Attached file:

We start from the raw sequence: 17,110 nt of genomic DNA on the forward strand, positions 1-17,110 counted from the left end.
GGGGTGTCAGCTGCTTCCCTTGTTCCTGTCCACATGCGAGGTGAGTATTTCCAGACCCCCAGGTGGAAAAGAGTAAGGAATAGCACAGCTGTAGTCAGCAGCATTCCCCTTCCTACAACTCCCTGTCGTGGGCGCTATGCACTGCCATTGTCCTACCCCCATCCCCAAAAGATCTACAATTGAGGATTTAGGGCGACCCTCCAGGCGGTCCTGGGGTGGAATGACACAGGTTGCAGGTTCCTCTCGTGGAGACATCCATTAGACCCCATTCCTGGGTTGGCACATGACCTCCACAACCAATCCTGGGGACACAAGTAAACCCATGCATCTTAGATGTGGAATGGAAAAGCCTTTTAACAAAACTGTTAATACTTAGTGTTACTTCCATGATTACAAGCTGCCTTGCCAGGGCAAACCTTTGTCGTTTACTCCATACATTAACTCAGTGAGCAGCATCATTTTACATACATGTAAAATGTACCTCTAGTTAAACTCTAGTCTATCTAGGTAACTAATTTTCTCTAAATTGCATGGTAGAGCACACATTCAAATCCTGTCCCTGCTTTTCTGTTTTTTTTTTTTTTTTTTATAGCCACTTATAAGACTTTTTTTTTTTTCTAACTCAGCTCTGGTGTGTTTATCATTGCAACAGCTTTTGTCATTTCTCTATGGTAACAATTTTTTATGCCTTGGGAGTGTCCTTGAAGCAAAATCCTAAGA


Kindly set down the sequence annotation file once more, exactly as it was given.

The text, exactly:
We start from the raw sequence: 17,110 nt of genomic DNA on the forward strand, positions 1-17,110 counted from the left end.
GGGGTGTCAGCTGCTTCCCTTGTTCCTGTCCACATGCGAGGTGAGTATTTCCAGACCCCCAGGTGGAAAAGAGTAAGGAATAGCACAGCTGTAGTCAGCAGCATTCCCCTTCCTACAACTCCCTGTCGTGGGCGCTATGCACTGCCATTGTCCTACCCCCATCCCCAAAAGATCTACAATTGAGGATTTAGGGCGACCCTCCAGGCGGTCCTGGGGTGGAATGACACAGGTTGCAGGTTCCTCTCGTGGAGACATCCATTAGACCCCATTCCTGGGTTGGCACATGACCTCCACAACCAATCCTGGGGACACAAGTAAACCCATGCATCTTAGATGTGGAATGGAAAAGCCTTTTAACAAAACTGTTAATACTTAGTGTTACTTCCATGATTACAAGCTGCCTTGCCAGGGCAAACCTTTGTCGTTTACTCCATACATTAACTCAGTGAGCAGCATCATTTTACATACATGTAAAATGTACCTCTAGTTAAACTCTAGTCTATCTAGGTAACTAATTTTCTCTAAATTGCATGGTAGAGCACACATTCAAATCCTGTCCCTGCTTTTCTGTTTTTTTTTTTTTTTTTTATAGCCACTTATAAGACTTTTTTTTTTTTCTAACTCAGCTCTGGTGTGTTTATCATTGCAACAGCTTTTGTCATTTCTCTATGGTAACAATTTTTTATGCCTTGGGAGTGTCCTTGAAGCAAAATCCTAAGA